Join twenty eight of today’s finest writers for a host of imaginative tours through worlds as fabulous as the farthest galaxy and as strange as life on earth can be. Among the talented story tellers in this volume are: Stephen Baxter, James P. Blaylock, Tony Daniel, Gregory Feeley, Gwyneth Jones, Jonathan Lethem, Robert Reed, Michael Sanwick, Cherry Wilder, Walter Jon Williams, Gene Wolfe, Steven Utley, and many more of tomorrow’s leading imaginations. Gardener Dozois’s summary of the year in science fiction and a long list of honorable mentions round out this volume, making it the one book for anyone who’s interested in SF today.
An investigation into the rising tide of electronic crimes probes into the issues and personalities on both sides of the law who are involved in wire fraud, 800 number abuse, and computer break ins that threaten national security.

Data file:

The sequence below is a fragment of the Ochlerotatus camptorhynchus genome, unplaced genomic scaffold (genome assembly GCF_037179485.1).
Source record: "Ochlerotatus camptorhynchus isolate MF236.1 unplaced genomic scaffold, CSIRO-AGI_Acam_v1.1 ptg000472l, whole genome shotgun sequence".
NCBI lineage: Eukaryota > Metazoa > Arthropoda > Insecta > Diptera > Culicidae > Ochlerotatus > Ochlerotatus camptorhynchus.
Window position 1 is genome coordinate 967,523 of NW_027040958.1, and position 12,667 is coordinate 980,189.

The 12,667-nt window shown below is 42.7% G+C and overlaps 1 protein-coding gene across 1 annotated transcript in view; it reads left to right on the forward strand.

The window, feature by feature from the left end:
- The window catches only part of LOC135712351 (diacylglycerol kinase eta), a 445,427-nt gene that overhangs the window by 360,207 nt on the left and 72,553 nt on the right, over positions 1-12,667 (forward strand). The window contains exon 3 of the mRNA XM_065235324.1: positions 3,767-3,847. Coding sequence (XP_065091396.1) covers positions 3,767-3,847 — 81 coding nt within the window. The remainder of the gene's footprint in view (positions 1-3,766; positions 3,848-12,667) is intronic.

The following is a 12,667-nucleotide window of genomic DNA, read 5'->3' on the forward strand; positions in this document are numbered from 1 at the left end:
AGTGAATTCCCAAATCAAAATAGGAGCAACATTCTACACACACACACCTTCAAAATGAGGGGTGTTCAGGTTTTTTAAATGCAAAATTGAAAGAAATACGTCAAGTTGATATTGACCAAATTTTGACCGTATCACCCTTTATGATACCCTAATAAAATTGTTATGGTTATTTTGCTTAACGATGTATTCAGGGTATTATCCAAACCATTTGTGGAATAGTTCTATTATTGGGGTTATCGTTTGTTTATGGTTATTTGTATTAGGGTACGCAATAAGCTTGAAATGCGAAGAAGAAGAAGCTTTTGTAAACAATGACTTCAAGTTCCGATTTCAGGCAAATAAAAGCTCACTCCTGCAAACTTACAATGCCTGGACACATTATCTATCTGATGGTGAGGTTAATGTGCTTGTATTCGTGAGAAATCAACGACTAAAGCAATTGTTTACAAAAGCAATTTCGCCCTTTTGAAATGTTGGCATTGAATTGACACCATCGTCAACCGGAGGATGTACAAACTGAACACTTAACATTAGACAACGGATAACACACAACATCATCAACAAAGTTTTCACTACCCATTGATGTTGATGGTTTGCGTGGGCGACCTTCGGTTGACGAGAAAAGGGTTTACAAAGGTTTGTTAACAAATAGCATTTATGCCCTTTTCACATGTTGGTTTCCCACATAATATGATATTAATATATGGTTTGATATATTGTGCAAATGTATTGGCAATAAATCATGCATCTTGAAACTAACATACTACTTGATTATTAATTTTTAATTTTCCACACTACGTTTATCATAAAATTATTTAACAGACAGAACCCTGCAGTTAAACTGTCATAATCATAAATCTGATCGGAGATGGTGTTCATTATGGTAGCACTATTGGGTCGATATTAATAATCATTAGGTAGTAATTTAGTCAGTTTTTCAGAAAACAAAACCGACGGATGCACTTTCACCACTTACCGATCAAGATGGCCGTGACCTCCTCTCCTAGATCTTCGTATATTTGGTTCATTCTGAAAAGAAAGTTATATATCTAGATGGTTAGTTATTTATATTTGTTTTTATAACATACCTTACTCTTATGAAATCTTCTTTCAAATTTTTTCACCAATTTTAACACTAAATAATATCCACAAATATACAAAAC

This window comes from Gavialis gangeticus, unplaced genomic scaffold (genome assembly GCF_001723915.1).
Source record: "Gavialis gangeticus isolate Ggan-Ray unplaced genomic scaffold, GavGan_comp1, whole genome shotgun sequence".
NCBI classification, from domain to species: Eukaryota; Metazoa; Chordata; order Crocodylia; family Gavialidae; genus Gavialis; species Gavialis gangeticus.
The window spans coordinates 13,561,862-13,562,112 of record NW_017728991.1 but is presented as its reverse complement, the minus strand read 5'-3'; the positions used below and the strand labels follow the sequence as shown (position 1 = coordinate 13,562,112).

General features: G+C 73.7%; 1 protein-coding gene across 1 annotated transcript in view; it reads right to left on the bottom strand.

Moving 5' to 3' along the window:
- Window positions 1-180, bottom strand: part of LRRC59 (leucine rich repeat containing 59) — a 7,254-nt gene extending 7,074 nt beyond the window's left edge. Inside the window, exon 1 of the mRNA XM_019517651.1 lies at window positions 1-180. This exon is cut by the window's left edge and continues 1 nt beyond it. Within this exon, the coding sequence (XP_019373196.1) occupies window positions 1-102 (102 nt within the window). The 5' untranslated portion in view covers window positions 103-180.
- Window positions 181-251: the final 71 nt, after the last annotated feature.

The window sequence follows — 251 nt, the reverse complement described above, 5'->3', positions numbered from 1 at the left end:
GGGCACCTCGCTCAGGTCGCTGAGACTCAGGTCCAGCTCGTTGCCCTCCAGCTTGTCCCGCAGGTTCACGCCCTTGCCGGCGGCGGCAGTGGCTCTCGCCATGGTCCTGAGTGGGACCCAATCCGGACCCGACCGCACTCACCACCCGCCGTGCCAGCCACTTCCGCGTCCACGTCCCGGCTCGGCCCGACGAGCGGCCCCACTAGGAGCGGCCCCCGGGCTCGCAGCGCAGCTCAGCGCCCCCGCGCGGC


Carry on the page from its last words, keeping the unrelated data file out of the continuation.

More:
Nobody knows better than Bruce Sterling how thin the membrane between science fiction and real life has become, a state he correctly depicts as both thrilling and terrifying in this frisky, literate, clear eyed sketch of the next half century. Like all of the most interesting futurists, Sterling isn t just talking about machines and biochemistry: what he really cares about are the interstices of technology with culture and human history. Kurt Andersen, author of Turn of the CenturyVisionary author Bruce Sterling views the future like no other writer. In his first nonfiction book since his classic The Hacker Crackdown, Sterling describes the world our children might be living in over the next fifty years and what to expect next in culture, geopolitics, and business. Time calls Bruce Sterling one of America’s best known science fiction writers and perhaps the sharpest observer of our media choked culture working today in any genre. Tomorrow Now is, as Sterling wryly describes it, an ambitious, sprawling effort in thundering futurist punditry, in the pulsing vein of the futurists I ve read and admired over the years: H. G. Wells, Arthur C. Clarke, and Alvin Toffler; Lewis Mumford, Reyner Banham, Peter Drucker, and Michael Dertouzos. This book asks the future two questions: What does it mean? and How does it feel? Taking a cue from one of William Shakespeare s greatest soliloquies, Sterling devotes one chapter to each of the seven stages of humanity: birth, school, love, war, politics, business, and old age. As our children progress through Sterling s Shakespearean life cycle, they will encounter new products; new weapons; new crimes; new moral conundrums, such as cloning and genetic alteration; and new political movements, which will augur the way wars of the future will be fought. Here are some of the author s predictions: Human clone babies will grow into the bitterest and surliest adolescents ever. Microbes will be more important than the family farm. Consumer items will look more and more like cuddly, squeezable pets. Tomorrow s kids will learn more from randomly clicking the Internet than they ever will from their textbooks. Enemy governments will be nice to you and will badly want your tourist money, but global outlaws will scheme to kill you, loudly and publicly, on their Jihad TVs. The future of politics is blandness punctuated with insanity. The future of activism belongs to a sophisticated, urbane global network that can make money the Disney World version of Al Qaeda. Tomorrow Now will change the way you think about the future and our place in it. From the Hardcover edition.